So a bit of news this week! The game portion of the MMO/TV show experiment Defiance launches today. As I mentioned last week, reviews have been positive and I’m looking forward to the Syfy series debut later this month. Also this week, Company of Heroes 2 will launch the closed beta for folks who preordered. I never got a chance to try out the alpha a few months back, but I know it wasn’t getting the most positive reviews. I’m looking forward to going hands on with it myself.
Finally, it’s my 30th birthday this week. (I don’t care that this isn’t gaming related: I write the section, it’s my news) The Great Gifting of 2013 has already begun! My sister has sent me Bioshock Infinite and the season pass – of course, I’m still playing through my first early birthday gift, Tomb Raider, courtesy of Albert, much to the chagrin of Preezie.
Friday, 3:08 pm – Ricky
While we still haven’t seen or heard anything about Microsoft’s new console, that isn’t stopping Microsoft Studios’ Creative Director Adam Orth from sharing his thoughts on a rumor about the console needing to always be connected to the internet.
You can catch the whole story in this thread on NeoGAF, and it’ll help explain the awesome gif seen here.
Friday, 7:54 am – Ricky
For the uninformed, BioShock Infinite has a 1999 mode, which is basically hard mode. It’s unlocked by beating the game, OR by using the Konami code
matt provided. Pretty cool Easter Egg, but not something I’m interested in doing on my first run. I don’t want to lose out on story beats because I’m frustrated by overly difficult gameplay.
Company of Heroes 2 beta stress test launched today for folks with a pre-order! Can’t wait to give that a shot!
Thursday, 6:17 pm –
up up down down left right left right b a start
Thursday, 2:17 pm – Ricky
We have a decision! Over the past few days, I polled each of the members of this fine website to see what game I should play after I wrap-up Tomb Raider (which should be shortly!). The options were:
- Halo 4
- BioShock Infinite
These were the choices because I said so, and for no real reason other than that. The results tricked in, and ended in a deadlock: 2 votes for Dishonored, 2 votes for BioShock Infinite. When explaining my predicament to Gavin over IM, he dropped THE TWIST OF THE DAY, changing his vote from Dishonored – a game he gifted me for the holidays last year – to BioShock Infinite, breaking the tie! MNIGHTSHYAMALAN’D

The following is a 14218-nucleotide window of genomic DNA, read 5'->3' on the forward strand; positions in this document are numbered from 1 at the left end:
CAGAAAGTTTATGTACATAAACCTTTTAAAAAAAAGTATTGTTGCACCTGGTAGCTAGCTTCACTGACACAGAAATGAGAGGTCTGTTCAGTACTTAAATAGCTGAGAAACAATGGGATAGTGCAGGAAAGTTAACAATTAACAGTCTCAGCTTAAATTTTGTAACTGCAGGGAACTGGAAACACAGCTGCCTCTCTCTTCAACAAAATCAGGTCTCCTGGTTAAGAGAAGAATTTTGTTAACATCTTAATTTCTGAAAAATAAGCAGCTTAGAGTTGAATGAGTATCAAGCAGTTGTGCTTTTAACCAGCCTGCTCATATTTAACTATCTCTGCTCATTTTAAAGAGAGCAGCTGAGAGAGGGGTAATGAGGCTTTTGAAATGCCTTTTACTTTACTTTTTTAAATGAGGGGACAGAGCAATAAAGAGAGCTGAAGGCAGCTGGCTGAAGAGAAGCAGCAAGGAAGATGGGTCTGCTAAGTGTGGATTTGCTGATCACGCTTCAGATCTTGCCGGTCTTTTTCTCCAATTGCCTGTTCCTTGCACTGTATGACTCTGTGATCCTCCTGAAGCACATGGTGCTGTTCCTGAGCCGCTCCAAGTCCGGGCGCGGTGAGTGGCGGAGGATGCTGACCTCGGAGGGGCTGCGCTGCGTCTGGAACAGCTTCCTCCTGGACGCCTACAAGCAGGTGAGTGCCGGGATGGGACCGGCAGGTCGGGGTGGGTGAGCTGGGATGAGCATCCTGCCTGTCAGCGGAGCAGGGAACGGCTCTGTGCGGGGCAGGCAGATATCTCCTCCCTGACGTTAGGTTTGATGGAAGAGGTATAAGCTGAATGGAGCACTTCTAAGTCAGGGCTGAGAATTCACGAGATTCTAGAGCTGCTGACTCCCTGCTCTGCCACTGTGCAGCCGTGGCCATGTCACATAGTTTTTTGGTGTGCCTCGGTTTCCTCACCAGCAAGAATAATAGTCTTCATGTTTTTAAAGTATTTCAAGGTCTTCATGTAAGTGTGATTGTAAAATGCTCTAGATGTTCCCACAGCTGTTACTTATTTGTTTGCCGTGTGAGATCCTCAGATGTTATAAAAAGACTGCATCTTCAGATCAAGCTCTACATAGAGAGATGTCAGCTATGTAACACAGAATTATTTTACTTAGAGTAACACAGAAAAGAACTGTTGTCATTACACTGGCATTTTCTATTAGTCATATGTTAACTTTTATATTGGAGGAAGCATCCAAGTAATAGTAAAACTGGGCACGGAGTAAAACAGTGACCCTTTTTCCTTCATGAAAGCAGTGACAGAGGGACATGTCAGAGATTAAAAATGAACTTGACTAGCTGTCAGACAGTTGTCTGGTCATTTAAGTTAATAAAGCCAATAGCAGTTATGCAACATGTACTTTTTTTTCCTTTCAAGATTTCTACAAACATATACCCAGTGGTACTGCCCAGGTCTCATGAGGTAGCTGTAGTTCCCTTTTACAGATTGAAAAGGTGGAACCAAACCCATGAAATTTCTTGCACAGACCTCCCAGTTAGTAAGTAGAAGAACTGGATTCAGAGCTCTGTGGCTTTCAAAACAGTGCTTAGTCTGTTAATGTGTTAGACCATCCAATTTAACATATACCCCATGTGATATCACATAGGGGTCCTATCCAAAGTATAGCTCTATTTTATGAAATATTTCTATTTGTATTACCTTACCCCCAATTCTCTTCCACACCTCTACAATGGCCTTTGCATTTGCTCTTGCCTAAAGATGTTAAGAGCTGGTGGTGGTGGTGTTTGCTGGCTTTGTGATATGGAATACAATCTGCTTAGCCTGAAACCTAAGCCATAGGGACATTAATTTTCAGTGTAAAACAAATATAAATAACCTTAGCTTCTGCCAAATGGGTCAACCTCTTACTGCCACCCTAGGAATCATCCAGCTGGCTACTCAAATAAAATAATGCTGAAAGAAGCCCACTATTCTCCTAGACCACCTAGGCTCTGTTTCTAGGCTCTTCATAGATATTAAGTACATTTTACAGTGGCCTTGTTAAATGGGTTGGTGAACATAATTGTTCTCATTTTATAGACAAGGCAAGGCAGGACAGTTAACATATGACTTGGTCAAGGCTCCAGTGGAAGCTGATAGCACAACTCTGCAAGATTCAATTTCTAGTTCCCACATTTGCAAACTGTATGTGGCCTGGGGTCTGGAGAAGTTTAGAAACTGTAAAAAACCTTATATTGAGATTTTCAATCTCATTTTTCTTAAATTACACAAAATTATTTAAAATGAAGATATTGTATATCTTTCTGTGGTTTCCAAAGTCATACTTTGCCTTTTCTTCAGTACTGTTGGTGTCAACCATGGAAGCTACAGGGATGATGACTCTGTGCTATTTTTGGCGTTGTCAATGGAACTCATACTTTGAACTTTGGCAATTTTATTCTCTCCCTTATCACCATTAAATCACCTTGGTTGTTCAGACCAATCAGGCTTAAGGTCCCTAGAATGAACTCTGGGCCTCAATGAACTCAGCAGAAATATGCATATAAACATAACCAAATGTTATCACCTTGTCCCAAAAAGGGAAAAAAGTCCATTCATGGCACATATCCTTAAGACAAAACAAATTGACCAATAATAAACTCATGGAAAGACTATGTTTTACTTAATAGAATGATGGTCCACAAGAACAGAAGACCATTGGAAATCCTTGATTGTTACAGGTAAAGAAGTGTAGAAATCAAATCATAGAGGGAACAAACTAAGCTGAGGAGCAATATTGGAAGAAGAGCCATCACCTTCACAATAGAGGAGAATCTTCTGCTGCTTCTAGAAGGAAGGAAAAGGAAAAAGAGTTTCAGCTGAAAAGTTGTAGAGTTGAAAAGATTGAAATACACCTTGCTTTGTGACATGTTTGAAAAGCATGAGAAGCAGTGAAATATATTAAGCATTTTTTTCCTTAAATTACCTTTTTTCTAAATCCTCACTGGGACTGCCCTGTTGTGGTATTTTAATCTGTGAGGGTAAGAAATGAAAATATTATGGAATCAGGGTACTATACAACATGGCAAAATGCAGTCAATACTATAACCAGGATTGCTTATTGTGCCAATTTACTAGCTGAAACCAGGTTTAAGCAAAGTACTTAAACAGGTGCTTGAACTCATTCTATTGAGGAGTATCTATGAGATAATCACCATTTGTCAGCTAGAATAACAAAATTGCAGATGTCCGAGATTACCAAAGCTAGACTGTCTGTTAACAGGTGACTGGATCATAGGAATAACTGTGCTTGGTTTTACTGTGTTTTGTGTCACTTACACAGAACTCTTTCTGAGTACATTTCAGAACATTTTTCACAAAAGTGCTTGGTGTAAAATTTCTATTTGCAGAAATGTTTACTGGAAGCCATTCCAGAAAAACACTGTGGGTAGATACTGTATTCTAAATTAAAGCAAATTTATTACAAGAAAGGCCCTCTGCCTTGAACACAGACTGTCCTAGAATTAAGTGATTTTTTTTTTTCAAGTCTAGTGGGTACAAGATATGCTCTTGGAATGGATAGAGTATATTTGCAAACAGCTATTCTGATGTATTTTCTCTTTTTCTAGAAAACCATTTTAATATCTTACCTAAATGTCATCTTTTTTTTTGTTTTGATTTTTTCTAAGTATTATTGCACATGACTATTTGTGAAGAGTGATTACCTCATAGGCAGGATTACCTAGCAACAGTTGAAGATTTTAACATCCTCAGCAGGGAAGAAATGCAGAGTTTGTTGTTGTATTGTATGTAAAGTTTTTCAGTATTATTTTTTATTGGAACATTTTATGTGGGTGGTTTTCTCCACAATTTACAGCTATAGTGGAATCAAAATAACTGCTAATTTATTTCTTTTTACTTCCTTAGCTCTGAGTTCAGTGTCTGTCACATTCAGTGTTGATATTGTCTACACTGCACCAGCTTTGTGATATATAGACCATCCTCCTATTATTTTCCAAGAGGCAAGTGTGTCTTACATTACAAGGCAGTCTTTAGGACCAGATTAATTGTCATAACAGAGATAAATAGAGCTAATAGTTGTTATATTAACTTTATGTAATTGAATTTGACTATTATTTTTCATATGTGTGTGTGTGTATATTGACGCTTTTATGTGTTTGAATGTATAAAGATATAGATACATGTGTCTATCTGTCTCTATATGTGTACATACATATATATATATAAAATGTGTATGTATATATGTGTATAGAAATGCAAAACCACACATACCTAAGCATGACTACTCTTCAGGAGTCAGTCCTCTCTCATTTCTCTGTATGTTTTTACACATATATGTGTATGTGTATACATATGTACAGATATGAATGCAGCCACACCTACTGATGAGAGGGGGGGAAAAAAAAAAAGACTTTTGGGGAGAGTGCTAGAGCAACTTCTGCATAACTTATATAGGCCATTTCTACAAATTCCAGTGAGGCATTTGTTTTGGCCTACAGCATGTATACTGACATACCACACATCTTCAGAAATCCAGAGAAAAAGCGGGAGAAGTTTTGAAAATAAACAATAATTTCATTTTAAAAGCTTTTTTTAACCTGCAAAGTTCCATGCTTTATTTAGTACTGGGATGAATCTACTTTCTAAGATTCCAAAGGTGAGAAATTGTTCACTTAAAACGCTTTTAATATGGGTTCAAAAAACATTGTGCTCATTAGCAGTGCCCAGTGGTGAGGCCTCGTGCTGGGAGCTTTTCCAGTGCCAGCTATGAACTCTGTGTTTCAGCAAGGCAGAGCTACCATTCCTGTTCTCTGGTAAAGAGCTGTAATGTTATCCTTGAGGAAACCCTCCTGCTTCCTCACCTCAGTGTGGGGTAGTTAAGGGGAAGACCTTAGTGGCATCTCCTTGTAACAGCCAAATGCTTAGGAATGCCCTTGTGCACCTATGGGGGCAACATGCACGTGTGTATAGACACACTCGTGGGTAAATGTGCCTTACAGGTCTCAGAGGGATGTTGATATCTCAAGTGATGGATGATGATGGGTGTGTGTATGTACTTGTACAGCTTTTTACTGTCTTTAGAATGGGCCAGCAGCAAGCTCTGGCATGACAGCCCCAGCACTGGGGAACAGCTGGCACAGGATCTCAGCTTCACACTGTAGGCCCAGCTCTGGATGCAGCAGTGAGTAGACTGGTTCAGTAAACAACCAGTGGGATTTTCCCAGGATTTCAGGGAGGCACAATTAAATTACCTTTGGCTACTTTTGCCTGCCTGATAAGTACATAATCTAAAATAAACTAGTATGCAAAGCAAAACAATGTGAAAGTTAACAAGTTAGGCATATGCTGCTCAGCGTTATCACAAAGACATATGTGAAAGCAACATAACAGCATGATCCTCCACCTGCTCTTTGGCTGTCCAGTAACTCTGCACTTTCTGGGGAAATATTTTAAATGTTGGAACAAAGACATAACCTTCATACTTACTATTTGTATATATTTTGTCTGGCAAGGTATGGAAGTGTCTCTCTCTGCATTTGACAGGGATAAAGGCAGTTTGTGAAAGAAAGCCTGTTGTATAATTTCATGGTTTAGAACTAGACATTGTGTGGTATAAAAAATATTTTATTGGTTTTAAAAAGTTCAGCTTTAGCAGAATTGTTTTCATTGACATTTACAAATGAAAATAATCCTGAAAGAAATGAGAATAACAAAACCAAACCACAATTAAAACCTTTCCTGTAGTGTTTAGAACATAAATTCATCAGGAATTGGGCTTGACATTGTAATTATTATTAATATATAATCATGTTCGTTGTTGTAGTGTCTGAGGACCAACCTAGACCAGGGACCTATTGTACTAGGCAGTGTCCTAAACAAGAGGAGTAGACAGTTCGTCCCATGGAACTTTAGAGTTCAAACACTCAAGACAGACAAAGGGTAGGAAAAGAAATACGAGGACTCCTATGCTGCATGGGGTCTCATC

So there you have it: I’ll be diving into Ken Levine’s latest epic in the next couple of weeks. The online hype and critical acclaim has been through the roof, so I’m looking forward to it!
Thursday, 11:08 am – Gavin
I feel bad for the people who worked at LucasArts who are now unemployed, and it’s always a bit sad to see a fabled developer go down, but LucasArts wasn’t much of a developer recently. Think of the great games you used to love that were actually developed by LucasArts. Not published, but developed. Publishing a game is a lot easier than developing – it just takes money. Developing is where the actual talent is, where the real heavy lifting is done.
In the last ten years, LucasArts has developed six games. Can you name them all? I bet you can’t without looking it up.
- Gladius (2003)
- RTX Red Rock (2003)
- Star Wars: Republic Commando (2005)
- Star Wars: The Force Unleashed (2008)
- Lucidity (2009)
- Star Wars: The Force Unleashed (2010)
That’s not exactly a murderer’s row of amazing games they made. All of the Star Wars games over the last ten years, with the exception of the three listed in this list, were developed by a third party. That’s all of the Clone Wars games, all of the Lego Star Wars games, KOTOR, TOR, Kinect Star Wars, Angry Birds Star Wars, Battlefront II, all developed externally. We may weep for LucasArts, but that weeping should have been done a long time ago. The company that made Day of the Tentacle, Sam & Max, Grim Fandango, the Monkey Island games, that company has been dead since the turn of the new century.